TAX TAX TAX
17th March 2021 Stop Press
Carbon Pricing is coming. Here’s how CLT will out-compete its carbon emitting competitors on cost.
If you have read the UK government’s Industrial Decarbonisation Strategy you will have noticed that the government intends to use the market to “determine the most cost-effective pathways to de-carbonisation”
Therefore, the first action in their plan is to “Use carbon pricing as a tool to send a clear market signal”. What this means in simple terms is that products that emit carbon will be taxed. We expect CLT which sequesters carbon not to be taxed.
In simple terms, steel, cement, concrete and bricks are likely to be subject to a carbon pricing tax, while CLT will not. Once that happens, CLT can be expected to have a significant market advantage over those other materials.
We can’t say when this will happen, or how high the tax will be, but what we can say is that it seems certain that the tax will be imposed and given the speed of the push to decarbonise, this is likely to happen sooner rather than later. Maybe even in the timescale needed for planning and building a new project.
Our message is this; think about carbon pricing when starting a new project. Carbon taxes could add significantly to your build costs. We recommend that you avoid the taxes and the cost uncertainty by planning and building your project in CLT.
20th April 2021 STOP PRESS
UK enshrines new target in law to slash emissions by 78% by 2035
The UK’s sixth Carbon Budget will incorporate the UK’s share of international aviation and shipping emissions for the first time, to bring the UK more than three-quarters of the way to net zero by 2050.
UK government to set in law world’s most ambitious climate change target, cutting emissions by 78% by 2035 compared to 1990 levels
for the first time, UK’s sixth Carbon Budget will incorporate the UK’s share of international aviation and shipping emissions
this would bring the UK more than three-quarters of the way to net zero by 2050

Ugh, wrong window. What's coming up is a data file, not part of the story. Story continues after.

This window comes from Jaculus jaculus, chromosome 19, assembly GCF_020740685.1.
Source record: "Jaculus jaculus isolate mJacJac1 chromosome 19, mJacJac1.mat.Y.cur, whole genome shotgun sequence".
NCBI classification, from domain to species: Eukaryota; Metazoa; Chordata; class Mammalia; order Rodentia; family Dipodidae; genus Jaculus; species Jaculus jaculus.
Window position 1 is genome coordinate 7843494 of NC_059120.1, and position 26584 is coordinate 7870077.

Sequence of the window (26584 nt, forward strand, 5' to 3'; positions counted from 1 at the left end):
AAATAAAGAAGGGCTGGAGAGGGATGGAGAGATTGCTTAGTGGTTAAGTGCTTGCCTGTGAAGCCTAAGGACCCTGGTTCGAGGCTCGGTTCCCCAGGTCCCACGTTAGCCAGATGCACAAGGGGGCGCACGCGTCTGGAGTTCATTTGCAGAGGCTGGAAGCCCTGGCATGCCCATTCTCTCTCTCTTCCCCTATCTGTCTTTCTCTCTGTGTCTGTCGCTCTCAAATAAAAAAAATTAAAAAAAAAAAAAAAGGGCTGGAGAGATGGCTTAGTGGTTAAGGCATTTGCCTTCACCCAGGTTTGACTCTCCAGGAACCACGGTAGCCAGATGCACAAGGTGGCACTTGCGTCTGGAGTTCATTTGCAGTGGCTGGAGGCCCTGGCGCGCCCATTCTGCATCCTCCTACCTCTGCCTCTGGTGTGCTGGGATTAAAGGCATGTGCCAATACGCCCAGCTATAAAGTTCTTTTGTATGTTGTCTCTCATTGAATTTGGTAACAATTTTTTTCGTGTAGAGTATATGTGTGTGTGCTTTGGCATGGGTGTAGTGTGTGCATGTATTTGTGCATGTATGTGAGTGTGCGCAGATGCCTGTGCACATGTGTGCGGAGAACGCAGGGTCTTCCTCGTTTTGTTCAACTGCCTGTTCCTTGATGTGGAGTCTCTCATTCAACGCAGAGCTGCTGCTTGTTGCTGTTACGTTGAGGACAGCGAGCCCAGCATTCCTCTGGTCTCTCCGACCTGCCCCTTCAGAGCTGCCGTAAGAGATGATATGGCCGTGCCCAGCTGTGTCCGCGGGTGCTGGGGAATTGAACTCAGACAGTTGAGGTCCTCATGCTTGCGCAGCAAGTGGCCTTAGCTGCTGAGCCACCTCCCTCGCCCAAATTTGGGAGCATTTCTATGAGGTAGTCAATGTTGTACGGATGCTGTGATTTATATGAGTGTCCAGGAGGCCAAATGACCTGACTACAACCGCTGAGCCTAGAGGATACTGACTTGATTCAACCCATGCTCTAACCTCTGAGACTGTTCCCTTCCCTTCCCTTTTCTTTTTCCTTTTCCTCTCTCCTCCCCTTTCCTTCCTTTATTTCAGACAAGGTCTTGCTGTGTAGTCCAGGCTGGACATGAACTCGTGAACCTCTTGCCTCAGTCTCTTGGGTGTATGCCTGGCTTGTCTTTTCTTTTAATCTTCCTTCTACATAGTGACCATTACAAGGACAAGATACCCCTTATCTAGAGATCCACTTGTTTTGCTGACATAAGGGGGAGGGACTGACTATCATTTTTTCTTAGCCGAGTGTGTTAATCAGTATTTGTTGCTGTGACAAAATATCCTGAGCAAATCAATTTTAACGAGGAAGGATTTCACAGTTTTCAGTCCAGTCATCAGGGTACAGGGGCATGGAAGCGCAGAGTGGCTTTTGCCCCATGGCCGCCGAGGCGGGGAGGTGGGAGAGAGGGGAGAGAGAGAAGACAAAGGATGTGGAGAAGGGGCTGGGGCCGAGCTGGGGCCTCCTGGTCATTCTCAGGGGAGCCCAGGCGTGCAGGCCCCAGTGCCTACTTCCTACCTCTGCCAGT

The UK government will set the world’s most ambitious climate change target into law to reduce emissions by 78% by 2035 compared to 1990 levels, it was announced today (Tuesday 20 April).
In line with the recommendation from the independent Climate Change Committee, this sixth Carbon Budget limits the volume of greenhouse gases emitted over a 5-year period from 2033 to 2037, taking the UK more than three-quarters of the way to reaching net zero by 2050. The Carbon Budget will ensure Britain remains on track to end its contribution to climate change while remaining consistent with the Paris Agreement temperature goal to limit global warming to well below 2°C and pursue efforts towards 1.5°C.
For the first time, this Carbon Budget will incorporate the UK’s share of international aviation and shipping emissions – an important part of the government’s decarbonisation efforts that will allow for these emissions to be accounted for consistently.
This comes ahead of Prime Minister Boris Johnson addressing the opening session of the US Leaders’ Summit on Climate, hosted by President Biden on Earth Day (22 April). The Prime Minister will urge countries to raise ambition on tackling climate change and join the UK in setting stretching targets for reducing emissions by 2030 to align with net zero.
The government is already working towards its commitment to reduce emissions in 2030 by at least 68% compared to 1990 levels through the UK’s latest Nationally Determined Contribution – the highest reduction target made by a major economy to date. Today’s world-leading announcement builds on this goal to achieve a 78% reduction by 2035.
The new target will become enshrined in law by the end of June 2021, with legislation setting out the UK government’s commitments laid in Parliament tomorrow (Wednesday 21 April).
Prime Minister Boris Johnson said:
We want to continue to raise the bar on tackling climate change, and that’s why we’re setting the most ambitious target to cut emissions in the world.
The UK will be home to pioneering businesses, new technologies and green innovation as we make progress to net zero emissions, laying the foundations for decades of economic growth in a way that creates thousands of jobs.
We want to see world leaders follow our lead and match our ambition in the run up to the crucial climate summit COP26, as we will only build back greener and protect our planet if we come together to take action.
Business and Energy Secretary Kwasi Kwarteng said: